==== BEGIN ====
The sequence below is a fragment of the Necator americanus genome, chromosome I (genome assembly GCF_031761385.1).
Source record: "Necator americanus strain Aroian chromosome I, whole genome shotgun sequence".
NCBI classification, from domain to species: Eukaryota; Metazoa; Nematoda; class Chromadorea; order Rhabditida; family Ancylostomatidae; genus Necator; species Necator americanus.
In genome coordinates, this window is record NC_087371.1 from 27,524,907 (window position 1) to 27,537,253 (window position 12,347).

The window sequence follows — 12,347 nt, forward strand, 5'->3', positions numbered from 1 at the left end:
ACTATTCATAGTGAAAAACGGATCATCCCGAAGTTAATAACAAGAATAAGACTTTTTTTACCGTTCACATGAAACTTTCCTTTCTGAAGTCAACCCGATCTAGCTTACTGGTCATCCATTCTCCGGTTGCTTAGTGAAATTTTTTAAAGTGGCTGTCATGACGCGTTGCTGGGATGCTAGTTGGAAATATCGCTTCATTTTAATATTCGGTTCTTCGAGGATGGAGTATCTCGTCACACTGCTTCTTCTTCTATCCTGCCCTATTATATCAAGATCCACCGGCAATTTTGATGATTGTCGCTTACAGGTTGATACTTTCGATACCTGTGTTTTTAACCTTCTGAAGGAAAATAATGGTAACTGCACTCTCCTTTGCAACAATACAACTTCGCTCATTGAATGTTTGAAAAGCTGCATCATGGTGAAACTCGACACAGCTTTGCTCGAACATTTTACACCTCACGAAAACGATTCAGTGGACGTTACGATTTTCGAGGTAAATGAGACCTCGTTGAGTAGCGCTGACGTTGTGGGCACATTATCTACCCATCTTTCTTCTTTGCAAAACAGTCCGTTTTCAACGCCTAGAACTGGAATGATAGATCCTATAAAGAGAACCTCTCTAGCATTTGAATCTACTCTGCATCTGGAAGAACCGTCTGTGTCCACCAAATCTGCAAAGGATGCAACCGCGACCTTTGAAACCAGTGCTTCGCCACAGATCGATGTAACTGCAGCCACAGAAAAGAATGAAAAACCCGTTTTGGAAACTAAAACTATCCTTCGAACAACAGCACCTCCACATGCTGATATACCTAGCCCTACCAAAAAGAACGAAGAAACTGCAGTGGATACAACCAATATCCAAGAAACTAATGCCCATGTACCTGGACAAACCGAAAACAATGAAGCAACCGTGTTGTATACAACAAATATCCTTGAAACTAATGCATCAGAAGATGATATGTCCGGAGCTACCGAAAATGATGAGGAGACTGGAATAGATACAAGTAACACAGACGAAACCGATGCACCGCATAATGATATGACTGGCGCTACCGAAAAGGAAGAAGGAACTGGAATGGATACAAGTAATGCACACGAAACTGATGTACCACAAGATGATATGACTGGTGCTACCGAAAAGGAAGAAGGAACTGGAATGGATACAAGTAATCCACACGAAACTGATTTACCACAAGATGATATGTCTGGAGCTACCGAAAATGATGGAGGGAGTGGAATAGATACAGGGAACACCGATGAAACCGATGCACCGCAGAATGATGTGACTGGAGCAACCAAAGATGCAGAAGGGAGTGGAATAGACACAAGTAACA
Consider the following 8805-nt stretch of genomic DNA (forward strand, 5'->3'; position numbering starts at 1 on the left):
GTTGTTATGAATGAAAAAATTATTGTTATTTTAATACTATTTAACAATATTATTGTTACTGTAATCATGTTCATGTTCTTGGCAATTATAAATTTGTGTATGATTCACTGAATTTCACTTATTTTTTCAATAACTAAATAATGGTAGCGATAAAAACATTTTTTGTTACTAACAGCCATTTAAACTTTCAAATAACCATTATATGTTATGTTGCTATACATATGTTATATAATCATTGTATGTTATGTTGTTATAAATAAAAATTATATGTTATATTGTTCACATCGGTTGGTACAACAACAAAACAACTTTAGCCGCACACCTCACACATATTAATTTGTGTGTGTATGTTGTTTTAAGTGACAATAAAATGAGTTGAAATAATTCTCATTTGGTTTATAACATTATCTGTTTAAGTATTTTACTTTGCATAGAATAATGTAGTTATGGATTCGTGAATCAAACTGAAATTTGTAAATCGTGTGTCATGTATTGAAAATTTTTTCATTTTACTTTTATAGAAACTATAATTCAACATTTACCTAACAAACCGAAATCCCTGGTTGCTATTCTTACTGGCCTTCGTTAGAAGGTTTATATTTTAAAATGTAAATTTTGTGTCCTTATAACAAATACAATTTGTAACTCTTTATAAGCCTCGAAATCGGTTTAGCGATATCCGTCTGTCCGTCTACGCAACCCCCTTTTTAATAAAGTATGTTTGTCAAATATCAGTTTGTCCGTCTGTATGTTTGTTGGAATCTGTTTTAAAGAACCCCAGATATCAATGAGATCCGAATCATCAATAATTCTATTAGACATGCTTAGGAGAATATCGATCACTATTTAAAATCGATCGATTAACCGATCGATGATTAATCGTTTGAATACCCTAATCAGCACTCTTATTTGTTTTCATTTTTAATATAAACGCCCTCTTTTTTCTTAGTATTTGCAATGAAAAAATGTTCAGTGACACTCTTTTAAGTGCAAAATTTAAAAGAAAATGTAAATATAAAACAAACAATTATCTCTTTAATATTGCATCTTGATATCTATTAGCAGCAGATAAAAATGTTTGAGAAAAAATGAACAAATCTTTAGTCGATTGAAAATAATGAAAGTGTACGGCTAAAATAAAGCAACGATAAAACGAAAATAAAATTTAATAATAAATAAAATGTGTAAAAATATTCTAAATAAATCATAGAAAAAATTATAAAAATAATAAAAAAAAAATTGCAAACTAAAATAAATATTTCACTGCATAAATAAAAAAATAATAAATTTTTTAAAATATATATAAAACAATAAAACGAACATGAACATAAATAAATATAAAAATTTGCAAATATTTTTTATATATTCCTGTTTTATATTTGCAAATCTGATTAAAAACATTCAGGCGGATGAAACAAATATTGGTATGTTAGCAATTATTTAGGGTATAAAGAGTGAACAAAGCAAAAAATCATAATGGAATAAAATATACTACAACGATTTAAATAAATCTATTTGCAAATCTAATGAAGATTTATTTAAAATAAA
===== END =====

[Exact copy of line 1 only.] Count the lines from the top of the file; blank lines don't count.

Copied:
The sequence below is a fragment of the Necator americanus genome, chromosome I (genome assembly GCF_031761385.1).